- Levees along artificially channelled river courses
- Extraction of groundwater from river plains
- Construction of heavy buildings and roads related to large cities
- The recent flood in New Orleans has taught us that even highly developed countries are unprepared to cope with floods related to systems strongly altered by man.
- In many African countries the rivers systems are still almost natural. There is a great need to know the impact of future man-made manipulation of these rivers.
The Workshop in Bobole 2004 urges decision makers to:
- Improve research on past environmental change and its effect upon river systems. This knowledge is needed to understand what can be expected in the future. Societies must be prepared for catastrophic flood events larger than hitherto experienced
- Increase the expertise needed to study flood sediments in African countries. Training in sedimentology and past climate history are basic elements related to such expertise.
- Integrate with scientists to make assessment plans, in order to be prepared for mega-floods, to respond during the flood event and to act in the best possible way after the flood event itself.
- Make plans to allow existing data, collected by international researchers, to become available for national experts.
We call upon university and research funding agencies to ensure that:
- In coming to terms with rapid landscape changes, interdisciplinary research is strengthened.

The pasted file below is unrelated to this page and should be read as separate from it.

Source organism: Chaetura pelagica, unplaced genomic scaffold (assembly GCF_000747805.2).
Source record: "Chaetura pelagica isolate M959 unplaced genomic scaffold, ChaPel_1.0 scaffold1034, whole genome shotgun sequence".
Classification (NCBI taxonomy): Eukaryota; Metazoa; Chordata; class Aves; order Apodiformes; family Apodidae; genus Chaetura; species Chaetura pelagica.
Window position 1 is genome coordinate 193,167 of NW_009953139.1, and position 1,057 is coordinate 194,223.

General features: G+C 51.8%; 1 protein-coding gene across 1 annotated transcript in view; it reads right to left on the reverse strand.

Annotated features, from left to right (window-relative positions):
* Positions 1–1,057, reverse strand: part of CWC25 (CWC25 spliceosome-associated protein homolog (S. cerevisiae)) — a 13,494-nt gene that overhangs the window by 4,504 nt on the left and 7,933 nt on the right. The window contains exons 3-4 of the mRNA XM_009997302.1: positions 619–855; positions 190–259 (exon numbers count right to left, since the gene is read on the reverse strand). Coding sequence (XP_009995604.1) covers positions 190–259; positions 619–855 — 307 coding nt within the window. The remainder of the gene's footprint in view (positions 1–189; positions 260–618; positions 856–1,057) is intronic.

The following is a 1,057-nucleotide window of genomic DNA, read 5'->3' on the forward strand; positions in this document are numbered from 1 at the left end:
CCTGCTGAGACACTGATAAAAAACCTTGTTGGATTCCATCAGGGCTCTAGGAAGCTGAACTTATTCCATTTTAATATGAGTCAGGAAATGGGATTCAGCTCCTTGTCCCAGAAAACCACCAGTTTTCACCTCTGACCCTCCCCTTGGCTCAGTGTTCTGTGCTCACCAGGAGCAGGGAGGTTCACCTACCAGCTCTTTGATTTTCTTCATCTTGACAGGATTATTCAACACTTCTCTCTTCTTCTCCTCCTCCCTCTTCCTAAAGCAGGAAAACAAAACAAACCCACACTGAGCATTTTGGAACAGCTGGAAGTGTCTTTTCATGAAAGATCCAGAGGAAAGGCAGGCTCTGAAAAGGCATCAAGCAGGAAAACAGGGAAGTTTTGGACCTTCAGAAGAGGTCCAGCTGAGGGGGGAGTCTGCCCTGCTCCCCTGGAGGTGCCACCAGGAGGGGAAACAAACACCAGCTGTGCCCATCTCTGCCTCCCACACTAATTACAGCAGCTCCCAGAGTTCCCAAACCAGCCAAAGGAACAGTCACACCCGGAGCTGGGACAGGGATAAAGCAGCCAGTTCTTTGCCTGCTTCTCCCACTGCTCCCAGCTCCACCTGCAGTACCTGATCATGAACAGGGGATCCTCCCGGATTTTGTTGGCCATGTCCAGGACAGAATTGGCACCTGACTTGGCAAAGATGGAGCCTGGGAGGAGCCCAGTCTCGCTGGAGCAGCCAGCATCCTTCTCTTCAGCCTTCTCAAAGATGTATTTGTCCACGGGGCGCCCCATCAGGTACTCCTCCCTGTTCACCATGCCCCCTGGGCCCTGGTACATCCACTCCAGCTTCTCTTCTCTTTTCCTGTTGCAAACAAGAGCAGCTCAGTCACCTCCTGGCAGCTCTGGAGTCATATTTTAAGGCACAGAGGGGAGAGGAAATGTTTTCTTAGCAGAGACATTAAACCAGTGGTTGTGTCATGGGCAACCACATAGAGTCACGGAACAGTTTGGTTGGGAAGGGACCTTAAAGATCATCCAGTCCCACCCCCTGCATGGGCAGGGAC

- Funding agencies and the academic organisations increase their support for efforts to link different disciplines.
- More credit is given to young researchers who work with interdisciplinary teams and publish their work on the Internet and in non-specialist journals and books.
- Efforts are made to strengthen links between researchers and the media.
- Research that takes place in Africa is always carried out with the participation of local people, with the results communicated fully to them.
- Catastrophic floods are an integral part of the hydrological cycle Ð they are recurrent events and will occur again.
- Catastrophic floods cannot be accurately predicted or fully controlled anywhere in the world
- River plains are the most fertile areas. People will recolonise the same areas after floods. Local communities must be prepared for new floods. There is, therefore, a strong requirement for flood assessment plans in Africa.
- These plans must be based on realistic ideas about the largest possible flood.
- Therefore, knowledge about past mega-flood records is needed
Sponsors of the meeting:
- International Council for Science (ICSU)
- International Union of Geological Sciences (IUGS)
- IUGS Initiative on Geoindicators
- International Union for Quaternary Research (INQUA)
- Norwegian Universities Collaboration with Developing Countries (NUFU)
About 40 participants attended the Workshop, 23 of them participated in the Workshop training course. The participants were from First Nations, Developing Countries: governmental institutions and universities, and included decision makers, geologists, meteorologists, geographers and ecologists.